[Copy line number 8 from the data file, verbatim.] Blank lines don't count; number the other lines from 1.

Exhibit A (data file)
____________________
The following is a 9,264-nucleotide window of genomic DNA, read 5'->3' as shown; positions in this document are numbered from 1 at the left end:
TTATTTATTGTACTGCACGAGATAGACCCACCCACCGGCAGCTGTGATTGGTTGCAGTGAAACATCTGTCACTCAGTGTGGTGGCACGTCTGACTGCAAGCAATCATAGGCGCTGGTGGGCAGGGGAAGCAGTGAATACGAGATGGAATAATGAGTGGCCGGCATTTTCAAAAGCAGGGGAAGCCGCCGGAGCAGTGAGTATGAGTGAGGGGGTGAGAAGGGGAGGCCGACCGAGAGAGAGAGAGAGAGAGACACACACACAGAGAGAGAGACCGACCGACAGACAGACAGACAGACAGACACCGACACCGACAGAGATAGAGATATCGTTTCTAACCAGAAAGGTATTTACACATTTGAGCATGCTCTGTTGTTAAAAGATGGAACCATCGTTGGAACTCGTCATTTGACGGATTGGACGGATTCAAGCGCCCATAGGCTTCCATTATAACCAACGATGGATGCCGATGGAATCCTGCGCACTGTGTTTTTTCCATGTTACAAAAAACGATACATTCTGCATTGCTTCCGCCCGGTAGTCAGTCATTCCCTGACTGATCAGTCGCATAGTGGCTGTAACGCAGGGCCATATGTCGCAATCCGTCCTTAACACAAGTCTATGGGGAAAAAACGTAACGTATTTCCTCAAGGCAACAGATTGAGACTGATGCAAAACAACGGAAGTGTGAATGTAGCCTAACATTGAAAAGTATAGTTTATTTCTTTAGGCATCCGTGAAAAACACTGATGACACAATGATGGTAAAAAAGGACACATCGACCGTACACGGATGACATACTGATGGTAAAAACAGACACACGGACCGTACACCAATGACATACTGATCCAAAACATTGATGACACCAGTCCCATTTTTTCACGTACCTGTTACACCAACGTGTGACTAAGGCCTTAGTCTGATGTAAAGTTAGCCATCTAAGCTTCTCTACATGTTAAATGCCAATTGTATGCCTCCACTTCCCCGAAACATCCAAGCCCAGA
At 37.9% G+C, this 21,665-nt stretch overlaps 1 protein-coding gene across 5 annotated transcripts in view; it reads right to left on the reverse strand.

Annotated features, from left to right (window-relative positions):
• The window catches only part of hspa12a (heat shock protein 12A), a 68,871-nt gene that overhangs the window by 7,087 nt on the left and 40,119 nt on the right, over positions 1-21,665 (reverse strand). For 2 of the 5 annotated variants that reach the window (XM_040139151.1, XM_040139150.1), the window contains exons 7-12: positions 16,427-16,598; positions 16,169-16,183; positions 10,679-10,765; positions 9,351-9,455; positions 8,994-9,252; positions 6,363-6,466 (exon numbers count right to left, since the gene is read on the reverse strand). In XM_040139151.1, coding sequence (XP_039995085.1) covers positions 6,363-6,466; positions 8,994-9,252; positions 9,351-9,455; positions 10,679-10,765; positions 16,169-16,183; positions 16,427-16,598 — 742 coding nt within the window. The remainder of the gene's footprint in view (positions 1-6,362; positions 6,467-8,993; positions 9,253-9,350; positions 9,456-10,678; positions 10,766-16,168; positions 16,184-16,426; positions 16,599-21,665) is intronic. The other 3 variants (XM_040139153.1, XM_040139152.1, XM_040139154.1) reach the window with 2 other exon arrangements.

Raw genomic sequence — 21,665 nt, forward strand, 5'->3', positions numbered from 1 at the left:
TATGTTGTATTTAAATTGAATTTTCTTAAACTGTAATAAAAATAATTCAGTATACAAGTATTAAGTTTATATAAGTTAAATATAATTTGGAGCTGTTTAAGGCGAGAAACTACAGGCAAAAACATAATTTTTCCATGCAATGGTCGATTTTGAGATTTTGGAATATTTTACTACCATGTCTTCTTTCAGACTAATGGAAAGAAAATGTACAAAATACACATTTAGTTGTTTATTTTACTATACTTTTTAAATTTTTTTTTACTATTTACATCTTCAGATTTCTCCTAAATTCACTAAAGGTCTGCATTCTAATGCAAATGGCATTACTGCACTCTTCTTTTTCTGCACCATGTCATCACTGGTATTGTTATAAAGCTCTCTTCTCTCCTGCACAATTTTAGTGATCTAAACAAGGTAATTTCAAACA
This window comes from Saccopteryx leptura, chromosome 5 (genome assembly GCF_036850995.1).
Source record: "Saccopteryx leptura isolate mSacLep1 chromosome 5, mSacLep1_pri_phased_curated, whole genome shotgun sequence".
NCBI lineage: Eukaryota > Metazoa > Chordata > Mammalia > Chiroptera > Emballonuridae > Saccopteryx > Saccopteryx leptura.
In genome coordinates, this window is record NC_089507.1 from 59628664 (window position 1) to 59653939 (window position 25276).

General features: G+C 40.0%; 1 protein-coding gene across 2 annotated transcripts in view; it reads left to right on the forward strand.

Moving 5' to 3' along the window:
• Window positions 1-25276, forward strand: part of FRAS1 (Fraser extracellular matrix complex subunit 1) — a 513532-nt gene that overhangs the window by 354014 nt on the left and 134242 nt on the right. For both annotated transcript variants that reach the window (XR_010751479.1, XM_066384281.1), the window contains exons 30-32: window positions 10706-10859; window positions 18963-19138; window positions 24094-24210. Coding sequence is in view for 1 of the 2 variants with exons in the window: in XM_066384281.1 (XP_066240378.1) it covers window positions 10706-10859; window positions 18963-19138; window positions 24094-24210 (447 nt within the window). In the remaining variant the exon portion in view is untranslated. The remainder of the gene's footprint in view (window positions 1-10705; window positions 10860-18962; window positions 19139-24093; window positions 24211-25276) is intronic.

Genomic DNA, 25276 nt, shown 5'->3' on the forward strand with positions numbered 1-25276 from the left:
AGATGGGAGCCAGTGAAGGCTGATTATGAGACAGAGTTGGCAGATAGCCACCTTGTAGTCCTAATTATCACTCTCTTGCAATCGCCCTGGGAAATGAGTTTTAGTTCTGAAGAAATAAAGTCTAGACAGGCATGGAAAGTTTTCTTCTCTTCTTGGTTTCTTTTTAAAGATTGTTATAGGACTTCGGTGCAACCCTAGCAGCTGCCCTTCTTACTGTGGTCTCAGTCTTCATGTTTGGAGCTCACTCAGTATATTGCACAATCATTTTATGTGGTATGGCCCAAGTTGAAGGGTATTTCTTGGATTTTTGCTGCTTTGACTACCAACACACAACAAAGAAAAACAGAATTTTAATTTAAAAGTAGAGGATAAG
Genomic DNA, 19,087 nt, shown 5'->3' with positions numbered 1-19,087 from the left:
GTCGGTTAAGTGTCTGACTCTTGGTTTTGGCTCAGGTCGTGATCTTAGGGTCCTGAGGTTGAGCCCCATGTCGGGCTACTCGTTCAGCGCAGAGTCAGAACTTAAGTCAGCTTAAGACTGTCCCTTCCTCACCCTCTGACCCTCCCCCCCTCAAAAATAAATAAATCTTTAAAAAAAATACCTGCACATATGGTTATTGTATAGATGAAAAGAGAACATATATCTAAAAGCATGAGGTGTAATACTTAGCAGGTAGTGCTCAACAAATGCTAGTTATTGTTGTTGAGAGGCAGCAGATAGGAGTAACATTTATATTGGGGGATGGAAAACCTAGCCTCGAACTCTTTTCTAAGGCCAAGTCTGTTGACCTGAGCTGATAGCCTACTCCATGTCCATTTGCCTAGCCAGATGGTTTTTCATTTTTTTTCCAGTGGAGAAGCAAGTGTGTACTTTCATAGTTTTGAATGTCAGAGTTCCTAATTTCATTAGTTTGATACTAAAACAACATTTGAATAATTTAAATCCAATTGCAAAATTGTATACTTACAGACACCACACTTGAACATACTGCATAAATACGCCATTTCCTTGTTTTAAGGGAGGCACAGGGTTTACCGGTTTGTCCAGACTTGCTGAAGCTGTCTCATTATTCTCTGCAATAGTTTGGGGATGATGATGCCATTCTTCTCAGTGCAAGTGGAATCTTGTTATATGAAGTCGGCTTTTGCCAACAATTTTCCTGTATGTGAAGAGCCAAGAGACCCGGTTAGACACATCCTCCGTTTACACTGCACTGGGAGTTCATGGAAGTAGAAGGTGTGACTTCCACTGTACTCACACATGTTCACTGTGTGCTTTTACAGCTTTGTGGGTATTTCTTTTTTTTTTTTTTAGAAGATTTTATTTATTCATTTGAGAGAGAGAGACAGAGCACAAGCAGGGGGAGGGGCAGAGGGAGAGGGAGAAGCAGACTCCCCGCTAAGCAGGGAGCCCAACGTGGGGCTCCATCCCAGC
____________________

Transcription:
This window comes from Saccopteryx leptura, chromosome 5 (genome assembly GCF_036850995.1).